The UCSB medieval studies program is involved in various activities during the year, including the annual graduate student conference (held in the spring), as well as colloquia on various topics of interest within the discipline. To receive updates and information about future events, please subscribe to the medannounce email list.
Medieval Studies Events 2013-2014
SATURDAY, 31 May 2014, UCSB MEDIEVAL STUDIES GRADUATE STUDENT CONFERENCE.
Sponsored by the Department of Comparative Literature, Department of French and Italian, Department of History, Department of Religious Studies, Department of Spanish and Portuguese, Graduate Division, the Interdisciplinary Humanities Center, and the Medieval Studies Program.
“Manliness and Religious Identity in Medieval Muslim and Christian Iberia: From Gender Difference to Cross-Cultural Gender Constructions”
The scholarship on gender and religious or ethnic difference in the Middle Ages has been based largely upon readings of western Christian sources. Explorations of textual and visual representations of Byzantine eunuchs and “Oriental” transvestites, cross-dressers, and homosexuals have helped illuminate the instability of gender categories, while the study of western stereotypical representations of “menstruating” Jewish men and hyper-sexed, “monstrous,” or effeminate Saracens has revealed how Latin Christian authors attempted to justify their dominance on the basis of religious and “racial” differentiation. This talk posits that medieval Muslim, Jewish, and Byzantine males will only be inscribed as “other” in the scholarly imagination as long as there are not more concerted efforts to explore the full range of constructions of masculinity from within those cultures and to undertake comparative analyses that transcend the privileging of the sources from Latin western Christendom. Using medieval Almohad, Merinid, and Castilian chronicles, I will undertake a cross-cultural analysis of Muslim and Christian constructions of masculinity and assess the significance of religious difference in the gendered depictions of male rivals and allies in both chronicle traditions.
Katie Sjursen (Department of History, Southern Illinois University at Edwardsville). Professor Sjursen received her PhD through our program.
Nicole Archambeau (Department of History, UCSB)
I use the medieval canonization inquest of Delphine de Puimichel to answer the seemingly simple question: What did people do when they were sick? I show that the answer was often far more complex than traditional research in the history of medicine shows. By sifting through the narratives ofpeople coping with their own and loved-ones' health care, we find that people used a plurality of available methods and even created new ones when needed. We also see that medieval concepts of health care extended beyond the boundaries of the physical body to include the passions or what contemporaries called "accidents of the soul." Healers and sufferers saw that sadness, fear, and anxiety could damage physical health and were health problems in their own right.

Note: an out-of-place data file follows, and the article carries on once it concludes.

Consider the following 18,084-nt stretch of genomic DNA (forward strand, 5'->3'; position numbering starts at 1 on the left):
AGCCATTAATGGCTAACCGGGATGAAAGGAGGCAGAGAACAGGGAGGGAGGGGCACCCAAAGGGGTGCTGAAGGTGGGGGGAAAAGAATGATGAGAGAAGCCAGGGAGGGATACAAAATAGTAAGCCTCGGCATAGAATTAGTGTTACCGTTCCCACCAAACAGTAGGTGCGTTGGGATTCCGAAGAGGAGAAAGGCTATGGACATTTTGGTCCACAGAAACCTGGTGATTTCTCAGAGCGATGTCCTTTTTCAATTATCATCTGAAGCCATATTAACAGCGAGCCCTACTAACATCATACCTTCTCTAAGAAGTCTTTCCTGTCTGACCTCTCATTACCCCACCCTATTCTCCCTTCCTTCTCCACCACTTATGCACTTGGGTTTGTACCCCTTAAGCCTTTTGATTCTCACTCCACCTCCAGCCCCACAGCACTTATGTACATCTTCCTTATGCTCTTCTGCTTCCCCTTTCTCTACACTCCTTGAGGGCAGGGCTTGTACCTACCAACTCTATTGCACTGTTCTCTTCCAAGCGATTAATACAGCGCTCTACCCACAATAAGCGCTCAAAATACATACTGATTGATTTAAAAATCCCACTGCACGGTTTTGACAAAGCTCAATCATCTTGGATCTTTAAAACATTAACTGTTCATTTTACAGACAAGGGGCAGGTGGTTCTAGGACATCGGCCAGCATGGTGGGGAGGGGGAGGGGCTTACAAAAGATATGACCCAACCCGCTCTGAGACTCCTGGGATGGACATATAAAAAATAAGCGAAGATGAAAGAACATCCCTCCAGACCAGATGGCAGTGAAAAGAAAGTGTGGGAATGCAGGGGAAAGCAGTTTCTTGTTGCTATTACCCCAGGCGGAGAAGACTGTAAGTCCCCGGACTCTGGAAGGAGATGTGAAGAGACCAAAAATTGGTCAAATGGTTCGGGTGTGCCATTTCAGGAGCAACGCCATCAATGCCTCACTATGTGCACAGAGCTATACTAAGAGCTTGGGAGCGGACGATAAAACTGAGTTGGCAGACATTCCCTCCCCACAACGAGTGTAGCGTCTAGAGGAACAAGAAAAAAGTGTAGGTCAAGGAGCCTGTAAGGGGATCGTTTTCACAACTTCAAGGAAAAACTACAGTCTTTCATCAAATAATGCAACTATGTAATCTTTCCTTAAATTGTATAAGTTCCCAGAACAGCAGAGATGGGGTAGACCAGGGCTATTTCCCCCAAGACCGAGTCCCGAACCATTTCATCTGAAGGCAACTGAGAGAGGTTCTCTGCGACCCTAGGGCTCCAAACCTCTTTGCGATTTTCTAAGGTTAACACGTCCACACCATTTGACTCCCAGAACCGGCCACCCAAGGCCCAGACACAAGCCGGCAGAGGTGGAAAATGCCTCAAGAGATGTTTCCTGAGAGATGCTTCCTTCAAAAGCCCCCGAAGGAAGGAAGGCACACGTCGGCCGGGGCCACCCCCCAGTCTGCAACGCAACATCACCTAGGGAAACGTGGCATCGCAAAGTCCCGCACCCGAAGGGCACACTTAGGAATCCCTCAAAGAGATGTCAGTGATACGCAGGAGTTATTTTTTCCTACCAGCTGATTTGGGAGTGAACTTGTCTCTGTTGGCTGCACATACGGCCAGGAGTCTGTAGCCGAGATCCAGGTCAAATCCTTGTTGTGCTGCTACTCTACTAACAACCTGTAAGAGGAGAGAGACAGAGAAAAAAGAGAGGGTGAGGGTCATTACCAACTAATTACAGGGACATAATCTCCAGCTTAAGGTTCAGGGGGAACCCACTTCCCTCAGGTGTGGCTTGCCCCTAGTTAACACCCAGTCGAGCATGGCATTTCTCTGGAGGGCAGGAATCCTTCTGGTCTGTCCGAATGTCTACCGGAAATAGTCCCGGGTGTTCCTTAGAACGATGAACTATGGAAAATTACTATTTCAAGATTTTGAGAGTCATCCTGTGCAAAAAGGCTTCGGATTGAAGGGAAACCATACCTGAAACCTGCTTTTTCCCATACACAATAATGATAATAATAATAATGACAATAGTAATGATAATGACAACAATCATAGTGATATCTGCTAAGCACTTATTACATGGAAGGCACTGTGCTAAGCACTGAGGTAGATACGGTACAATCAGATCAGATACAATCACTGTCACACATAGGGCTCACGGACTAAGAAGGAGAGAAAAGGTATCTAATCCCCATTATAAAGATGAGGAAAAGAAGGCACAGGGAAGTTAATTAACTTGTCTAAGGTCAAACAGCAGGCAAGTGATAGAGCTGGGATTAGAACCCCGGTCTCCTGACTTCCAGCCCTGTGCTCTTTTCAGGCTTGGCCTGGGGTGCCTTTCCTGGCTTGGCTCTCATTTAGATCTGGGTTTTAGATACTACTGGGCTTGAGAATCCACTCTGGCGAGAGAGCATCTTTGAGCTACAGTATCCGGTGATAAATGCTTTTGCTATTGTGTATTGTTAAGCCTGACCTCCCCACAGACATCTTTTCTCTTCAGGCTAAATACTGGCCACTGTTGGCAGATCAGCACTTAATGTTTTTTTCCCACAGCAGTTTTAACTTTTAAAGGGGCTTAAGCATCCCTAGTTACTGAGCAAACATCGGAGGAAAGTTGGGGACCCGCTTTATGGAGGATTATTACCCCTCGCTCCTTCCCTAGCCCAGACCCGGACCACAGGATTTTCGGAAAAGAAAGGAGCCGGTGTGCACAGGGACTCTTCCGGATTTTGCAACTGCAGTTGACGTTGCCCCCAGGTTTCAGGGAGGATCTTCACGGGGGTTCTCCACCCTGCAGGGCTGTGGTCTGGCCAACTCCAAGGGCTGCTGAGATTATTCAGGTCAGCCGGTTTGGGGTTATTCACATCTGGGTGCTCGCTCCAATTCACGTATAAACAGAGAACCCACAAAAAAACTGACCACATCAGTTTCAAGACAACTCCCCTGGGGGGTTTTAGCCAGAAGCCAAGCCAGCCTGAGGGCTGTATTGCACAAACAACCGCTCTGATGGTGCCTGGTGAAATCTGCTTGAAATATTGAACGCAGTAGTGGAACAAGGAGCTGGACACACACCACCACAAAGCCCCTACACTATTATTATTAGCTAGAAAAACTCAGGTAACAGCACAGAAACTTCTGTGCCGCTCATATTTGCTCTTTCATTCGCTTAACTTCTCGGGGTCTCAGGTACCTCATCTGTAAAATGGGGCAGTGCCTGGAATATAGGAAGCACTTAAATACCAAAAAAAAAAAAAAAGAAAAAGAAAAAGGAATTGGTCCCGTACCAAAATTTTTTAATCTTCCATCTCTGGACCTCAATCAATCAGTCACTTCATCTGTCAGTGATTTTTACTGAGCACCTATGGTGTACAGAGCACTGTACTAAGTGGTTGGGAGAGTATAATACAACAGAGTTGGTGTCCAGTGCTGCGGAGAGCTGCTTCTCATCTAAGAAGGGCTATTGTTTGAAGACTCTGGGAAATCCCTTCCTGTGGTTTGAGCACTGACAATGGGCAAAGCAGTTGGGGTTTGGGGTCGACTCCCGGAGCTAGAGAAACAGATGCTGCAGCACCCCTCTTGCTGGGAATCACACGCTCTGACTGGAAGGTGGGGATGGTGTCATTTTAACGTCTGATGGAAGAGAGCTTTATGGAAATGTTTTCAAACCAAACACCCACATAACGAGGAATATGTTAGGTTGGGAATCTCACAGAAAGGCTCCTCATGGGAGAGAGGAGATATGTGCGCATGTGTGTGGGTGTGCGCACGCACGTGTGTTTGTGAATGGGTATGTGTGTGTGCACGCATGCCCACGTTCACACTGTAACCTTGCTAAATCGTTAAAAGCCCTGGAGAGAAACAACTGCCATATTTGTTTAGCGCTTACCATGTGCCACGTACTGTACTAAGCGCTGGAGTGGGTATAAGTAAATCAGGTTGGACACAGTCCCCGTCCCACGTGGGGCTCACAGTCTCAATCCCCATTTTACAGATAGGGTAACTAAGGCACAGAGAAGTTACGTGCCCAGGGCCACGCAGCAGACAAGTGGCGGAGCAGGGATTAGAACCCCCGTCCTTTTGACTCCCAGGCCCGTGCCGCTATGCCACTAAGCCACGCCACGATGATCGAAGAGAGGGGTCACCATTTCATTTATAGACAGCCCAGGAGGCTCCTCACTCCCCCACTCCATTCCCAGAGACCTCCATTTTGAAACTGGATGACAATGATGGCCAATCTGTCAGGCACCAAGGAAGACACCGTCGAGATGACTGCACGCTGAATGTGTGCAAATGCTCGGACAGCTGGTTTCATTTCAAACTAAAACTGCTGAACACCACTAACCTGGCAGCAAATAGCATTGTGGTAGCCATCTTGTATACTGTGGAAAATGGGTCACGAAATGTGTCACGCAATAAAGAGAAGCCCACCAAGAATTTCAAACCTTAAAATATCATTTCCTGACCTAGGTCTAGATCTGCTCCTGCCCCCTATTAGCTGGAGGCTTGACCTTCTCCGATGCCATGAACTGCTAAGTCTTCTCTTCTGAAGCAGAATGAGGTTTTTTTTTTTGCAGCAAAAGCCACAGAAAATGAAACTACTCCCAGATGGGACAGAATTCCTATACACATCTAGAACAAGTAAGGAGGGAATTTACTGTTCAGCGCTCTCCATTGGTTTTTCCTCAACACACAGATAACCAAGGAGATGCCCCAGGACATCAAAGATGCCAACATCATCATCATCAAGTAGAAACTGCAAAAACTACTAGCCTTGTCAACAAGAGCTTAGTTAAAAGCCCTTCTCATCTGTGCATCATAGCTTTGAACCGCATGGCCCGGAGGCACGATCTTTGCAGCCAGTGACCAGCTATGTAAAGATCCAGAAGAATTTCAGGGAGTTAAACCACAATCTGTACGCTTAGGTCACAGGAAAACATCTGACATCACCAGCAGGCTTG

Matthew Fisher (Department of English, University of California, Los Angeles)
“`You Didn't Build That,’ or, What We Talk About When We Talk about Digital Humanities.”
“You Didn't Build That” considers the Digital Humanities as an inevitable and also an already essential part of literary criticism and research as it is conducted today. Offering at once an historical and a methodological introduction to certain trends in DH scholarship, I look at a number of text-analysis and text-editing projects from the 1980s and '90s to the present. I expose some assumptions made by the designers of these tools, and discuss the implications of the limits of the tools for the work we as humanities scholars do. Looking at texts ranging from Hamlet to Jane Eyre, from a medieval Middle English chronicle to the Autobiography of Mark Twain through the lens of projects such as TAPoR, Google ngrams, Juxta, and T-Pen, this talk argues for new priorities in the use and misuse of Digital Humanities in our research.
The Medieval Studies Program at UCSB hosted an interdisciplinary event in conjunction with the UC MPR on “Mediterranean Studies”. The theme was “Digging up a Mediterranean Past?: Archaeology and Comparative Material Culture.” It was held on Friday-Saturday, 9-10 November 2012 at the University of California, Santa Barbara. The main speaker on Friday afternoon was Marcus Milwright of the University of Victoria in British Columbia where is the Director of the Program for Medieval Studies and Associate Professor, Islamic Art & Archaeology in the Department of History in Art. The title of his paper will be “Archaeology and the Study of Traditional Urban Crafts in the Islamic Mediterranean.” His research focuses upon the archaeology of the Islamic period, the art and architecture of the Islamic Middle East, cross-cultural interaction in the Medieval and early Modern Mediterranean, the history of medicine, craft practices in Late Ottoman Syria, and the architecture and civil engineering of southern Greece during the Ottoman sultanate. He is the author of two books: An Introduction to Islamic Archaeology, The New Edinburgh Islamic Surveys (Edinburgh University Press, 2010); and The Fortress of the Raven: Karak in the Middle Islamic Period (1100-1600), Islamic History and Civilization, Studies and Texts 72 (Brill, 2008).